How to Win at Work
It’s take a lot to win a campaign at work, no matter how big or small it is. It takes guts to speak out and take up an issue with your boss. But that shouldn’t stop you – people are making change, fighting back and winning campaigns in their workplace every day.
Never go it alone
It’s the nature of our workplaces that our boss has more power over us as working people: they can hire and fire, change rosters and make your working life a little tough. But there are more of us working people than bosses out there in the world. You win at work through collective action. Get as many of your workmates as possible to get involved in your campaign by signing the petition, holding meetings and taking action.
Hold a workplace meeting
Build support for your campaign by holding a workplace meeting and inviting all your affected workmates to come along. You might need to hold the meeting off site and after hours. FaceBook groups also offer a good place to meet and discuss your campaign.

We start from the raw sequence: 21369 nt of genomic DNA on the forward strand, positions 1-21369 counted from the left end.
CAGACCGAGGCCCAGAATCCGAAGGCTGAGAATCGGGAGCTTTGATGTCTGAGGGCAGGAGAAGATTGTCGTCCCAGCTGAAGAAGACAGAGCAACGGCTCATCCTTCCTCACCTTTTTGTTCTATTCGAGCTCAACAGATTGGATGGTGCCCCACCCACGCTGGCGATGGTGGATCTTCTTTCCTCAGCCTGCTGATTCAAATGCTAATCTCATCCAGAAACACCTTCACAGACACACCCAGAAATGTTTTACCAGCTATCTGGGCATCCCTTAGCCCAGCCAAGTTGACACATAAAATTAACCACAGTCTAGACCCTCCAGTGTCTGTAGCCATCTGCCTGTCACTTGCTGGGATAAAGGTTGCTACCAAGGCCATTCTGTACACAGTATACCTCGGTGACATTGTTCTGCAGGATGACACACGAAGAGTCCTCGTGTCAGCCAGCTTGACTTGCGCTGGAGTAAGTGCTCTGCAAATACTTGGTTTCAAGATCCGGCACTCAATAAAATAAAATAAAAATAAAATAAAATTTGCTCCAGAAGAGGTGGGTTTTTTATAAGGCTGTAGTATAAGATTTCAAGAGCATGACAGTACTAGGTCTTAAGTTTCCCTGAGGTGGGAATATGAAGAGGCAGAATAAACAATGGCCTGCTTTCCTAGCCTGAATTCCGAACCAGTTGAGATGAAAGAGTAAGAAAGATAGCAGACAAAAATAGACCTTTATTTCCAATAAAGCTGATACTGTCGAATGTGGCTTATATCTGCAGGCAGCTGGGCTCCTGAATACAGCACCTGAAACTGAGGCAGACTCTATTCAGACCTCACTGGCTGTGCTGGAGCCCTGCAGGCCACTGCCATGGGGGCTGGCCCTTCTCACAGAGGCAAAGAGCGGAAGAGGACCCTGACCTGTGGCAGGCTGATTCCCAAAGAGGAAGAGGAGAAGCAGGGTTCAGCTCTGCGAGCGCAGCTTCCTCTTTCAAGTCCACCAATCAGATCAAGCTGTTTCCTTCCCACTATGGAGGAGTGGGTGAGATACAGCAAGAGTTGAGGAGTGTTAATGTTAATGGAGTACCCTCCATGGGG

To win on most campaigns, you are going to need the majority of your workmates to publicly support it. They can show their support by signing your petition, coming to a meeting or maybe wearing a sticker to work.
Once you have majority support from your workmates, you can present your petition to your boss. Again, don’t go this alone: take a few workmates along with you. You might need to negotiate with your boss, but make sure the final decision is agreed upon by your workmates.
When you win an outcome that your workmates are happy with, it’s important to celebrate the victory! Maybe host an afternoon tea at your work or head out for after work drinks. Then you can start thinking about what your workmates want to change next…
Get support along the way
Here’s where the power of your union can really come in handy. Unions in Australia have over 150 years experience fixing workplace issues such as:
- - Pay and conditions
- - Access to leave entitlements
- - Roster changes and other shift work issues
- - Sexism and racism
- - Bullying and harassment
It’s important that you (and your workmates) are a member of your union to access their support and advice services. We can help put you in touch with your union.